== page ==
Lost in Transition
by Jeff Reichert
Dir. Andrzej Wajda, Poland, no distributor
Is 2009 the year of Wajda? After the U.S. release of his long-gestating Katyn last February, Sweet Rush premieres a few short months later at the New York Film Festival. This kind of confluence is usually more the result of the vagaries of distribution than any sort of creative surge (though, seeing Claire Denis’s excellent White Material uptown at NYFF while her similarly excellent 35 Shots of Rum hangs in downtown at the Film Forum has to be regarded as some kind of positive augur for the state of world cinema), but even if Katyn was a Hindenburg of a piece, and Sweet Rush is something of a lesser excursion, two films in one year from the 82-year-old Pole is a gift worth embracing. It’s already been noted, but it’s worth repeating: along with Wajda, NYFF entries from Rivette, Resnais, and Oliveira make this year’s edition something akin to a geriatric director’s convention. That no film is an embarrassment, and most approach the heights achieved by these filmmakers’ youthful excursions, suggests that, for the right artists, the quality of artmaking is ageless.
Sweet Rush, the second film in the festival to open with hazily inviting shots of blowing grasses (the other being Resnais’s Wild Grass), kicks into gear with a dire monologue from lead Krystyna Janda detailing how the initial production plans for the film had to be put on hold for a year due to her husband’s (Edward Klosinski, Wajda’s cameraman for Man of Marble and Man of Iron) death from cancer. Janda, icily blonde, like a freeze-dried Gena Rowlands, stalks the spare room, lit only by the glow from its single window, as she delivers her self-scripted speech, recounting in frightful detail the events leading up to the cancer and how they collided with calls from her director about plans for the film and how Sweet Rush grew to be a very different kind of film. For his part, Wajda sits back and doesn’t disrupt focus or tone by moving the camera closer to his actress for easy emotional effect.
When the unbroken take finally cuts, Wajda takes us to another place entirely—a riverside dock, where Janda and Wajda discuss the titular marsh plant and scenes from the movie that we’re about to see. The documentary continues until an assistant strikes the clapper to start the first scene of the original Sweet Rush scenario, and the film switches modes seamlessly into a post-WWII period drama in which Janda (now an earthy, welcoming redhead) plays Marta, a country doctor’s lonely wife unknowingly dying of cancer who slips into a romance with a young town stud. Marta’s absent son, killed in the Warsaw uprising (a piece of information that raises the specter of Kanal), hangs over her narrative, lending her instantly familiar and physical interactions with the boy a queasy aspect. These jarring and intriguing hops from staged monologue to assumedly unstaged documentary realism to an obviously filmic space suggests that Sweet Rush will constantly shuttle back and forth between modes.
It might have been a more successful film if it had—Sweet Rush sticks too long with its overly familiar sun-dappled memory play before bringing us back to the monologue’s continuation, and reintroduces the documentary element even later. After Marta meets her young tryst for a rendezvous on the beach, his body conspicuously revealed, hers more discreetly covered, and the two roll around together in the sand for a spell, the boy nearly drowns while swimming across the river to procure for her the titular rushes. As she tries in vain to save him, Wajda cuts back to behind his cameraman (the always estimable Pawel Edelman) in time to see Janda break the take and head for the shore, much to the crew’s confusion. Soon after, she’s waiting by a modern highway, trafficked by modern cars, but still sporting her red wig and Fifties swimming suit. It’s a neat trick if you don’t stop for a second and wonder: “What the hell is the camera doing here?”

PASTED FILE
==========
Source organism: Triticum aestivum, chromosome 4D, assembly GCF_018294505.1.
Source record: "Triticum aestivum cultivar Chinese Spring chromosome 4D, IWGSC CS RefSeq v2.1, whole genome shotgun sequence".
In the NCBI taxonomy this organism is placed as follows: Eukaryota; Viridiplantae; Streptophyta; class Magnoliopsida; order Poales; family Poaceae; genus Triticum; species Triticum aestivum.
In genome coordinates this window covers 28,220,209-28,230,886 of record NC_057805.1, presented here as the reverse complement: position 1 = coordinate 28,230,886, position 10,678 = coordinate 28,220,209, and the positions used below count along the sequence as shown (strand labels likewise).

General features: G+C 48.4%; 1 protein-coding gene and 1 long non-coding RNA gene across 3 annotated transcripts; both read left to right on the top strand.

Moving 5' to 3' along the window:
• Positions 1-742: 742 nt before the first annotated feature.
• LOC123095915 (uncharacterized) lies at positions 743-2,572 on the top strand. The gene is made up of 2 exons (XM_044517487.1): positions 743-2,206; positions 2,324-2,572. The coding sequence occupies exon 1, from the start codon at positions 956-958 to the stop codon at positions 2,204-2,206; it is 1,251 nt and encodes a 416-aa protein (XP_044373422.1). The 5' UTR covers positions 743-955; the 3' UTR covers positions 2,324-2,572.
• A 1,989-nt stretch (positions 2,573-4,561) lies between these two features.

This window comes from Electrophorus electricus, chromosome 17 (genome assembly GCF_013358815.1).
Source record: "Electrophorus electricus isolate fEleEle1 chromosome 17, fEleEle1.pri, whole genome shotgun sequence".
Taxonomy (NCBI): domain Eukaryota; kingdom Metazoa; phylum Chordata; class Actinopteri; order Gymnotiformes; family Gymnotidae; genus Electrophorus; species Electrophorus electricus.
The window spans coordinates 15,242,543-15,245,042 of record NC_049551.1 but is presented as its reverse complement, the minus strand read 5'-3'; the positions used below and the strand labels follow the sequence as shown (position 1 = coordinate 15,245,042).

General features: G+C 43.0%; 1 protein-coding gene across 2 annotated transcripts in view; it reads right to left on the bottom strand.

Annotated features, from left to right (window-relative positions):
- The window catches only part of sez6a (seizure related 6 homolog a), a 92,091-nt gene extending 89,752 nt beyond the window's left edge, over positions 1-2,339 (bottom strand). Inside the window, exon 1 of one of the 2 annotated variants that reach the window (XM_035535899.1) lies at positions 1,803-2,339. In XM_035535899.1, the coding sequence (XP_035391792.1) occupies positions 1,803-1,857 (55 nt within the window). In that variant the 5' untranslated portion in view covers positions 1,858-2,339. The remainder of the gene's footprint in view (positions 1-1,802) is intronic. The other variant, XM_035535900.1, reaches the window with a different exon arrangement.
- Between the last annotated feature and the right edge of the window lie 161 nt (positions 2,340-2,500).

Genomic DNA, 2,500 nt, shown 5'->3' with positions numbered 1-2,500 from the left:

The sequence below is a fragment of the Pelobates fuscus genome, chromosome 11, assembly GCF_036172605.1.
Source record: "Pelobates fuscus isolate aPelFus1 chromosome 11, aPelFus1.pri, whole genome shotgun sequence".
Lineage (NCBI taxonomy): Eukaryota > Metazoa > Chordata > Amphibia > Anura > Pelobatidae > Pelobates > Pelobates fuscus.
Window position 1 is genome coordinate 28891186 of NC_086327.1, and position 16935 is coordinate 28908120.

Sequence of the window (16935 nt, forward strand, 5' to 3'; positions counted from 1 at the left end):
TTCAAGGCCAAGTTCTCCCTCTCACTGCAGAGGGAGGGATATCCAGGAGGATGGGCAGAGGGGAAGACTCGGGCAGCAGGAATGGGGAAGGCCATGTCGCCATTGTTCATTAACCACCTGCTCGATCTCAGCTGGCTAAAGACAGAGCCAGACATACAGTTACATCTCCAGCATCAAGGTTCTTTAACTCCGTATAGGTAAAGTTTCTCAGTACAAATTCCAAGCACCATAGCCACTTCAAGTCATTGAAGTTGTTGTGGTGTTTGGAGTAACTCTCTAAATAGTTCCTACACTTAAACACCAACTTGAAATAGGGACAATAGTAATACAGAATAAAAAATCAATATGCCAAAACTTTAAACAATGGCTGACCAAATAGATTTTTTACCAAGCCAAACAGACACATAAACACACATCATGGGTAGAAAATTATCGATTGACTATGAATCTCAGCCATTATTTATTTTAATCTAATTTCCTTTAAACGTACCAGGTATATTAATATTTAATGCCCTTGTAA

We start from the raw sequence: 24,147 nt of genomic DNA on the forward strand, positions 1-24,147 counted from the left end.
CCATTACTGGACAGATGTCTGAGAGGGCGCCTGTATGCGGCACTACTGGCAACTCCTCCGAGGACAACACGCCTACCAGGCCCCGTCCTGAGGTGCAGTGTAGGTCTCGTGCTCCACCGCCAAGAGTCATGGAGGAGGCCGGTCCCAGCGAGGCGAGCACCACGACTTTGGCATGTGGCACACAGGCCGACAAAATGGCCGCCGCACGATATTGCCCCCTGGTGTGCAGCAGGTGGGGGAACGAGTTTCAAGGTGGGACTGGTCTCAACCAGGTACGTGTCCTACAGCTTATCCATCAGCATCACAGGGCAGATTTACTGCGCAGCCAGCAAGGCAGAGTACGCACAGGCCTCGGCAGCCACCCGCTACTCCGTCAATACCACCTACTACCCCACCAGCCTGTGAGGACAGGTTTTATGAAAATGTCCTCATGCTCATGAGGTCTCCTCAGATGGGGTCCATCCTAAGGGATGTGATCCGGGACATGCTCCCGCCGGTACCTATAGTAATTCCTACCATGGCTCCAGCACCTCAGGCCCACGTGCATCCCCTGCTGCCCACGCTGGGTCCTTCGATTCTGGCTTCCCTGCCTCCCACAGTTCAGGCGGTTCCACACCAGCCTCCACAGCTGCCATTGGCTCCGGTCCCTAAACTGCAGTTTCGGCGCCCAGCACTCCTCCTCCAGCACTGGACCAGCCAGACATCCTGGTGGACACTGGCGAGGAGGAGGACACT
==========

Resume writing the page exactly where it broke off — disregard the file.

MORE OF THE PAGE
All three of the film’s modes pun off of each other in exactly the ways they’re supposed to—Marta’s fictional cancer rhymes with Klosinski’s real cancer and the documentary ties the events of the monologue to the events of the script. The idea is impeccable, and so is the production, but Sweet Rush remains mostly airless as enacted, a function of the fragmented conception that collides the three main strands over the film’s brief running time. I’m not sure the melodrama would have worked on its own terms, just as I’m not sure that further crosscutting would have fixed the uneven sense left by the oddly weighted bits. Even so, the film is still a confoundingly enjoyable muddle, mostly because of Janda, compelling both as her grieving self and a lusty country housewife. But even if Wajda’s construction can be faulted, one can’t help but assume this reconceived tripartite project is more watchable than the straightforward melodrama that was initially planned would have been. If Sweet Rush had been made by a young Polish (or Swedish or American) director, it’d probably be laughed out of theaters. Wajda makes it, and it’s still somehow adorable. There’s the curse of auteurism for you.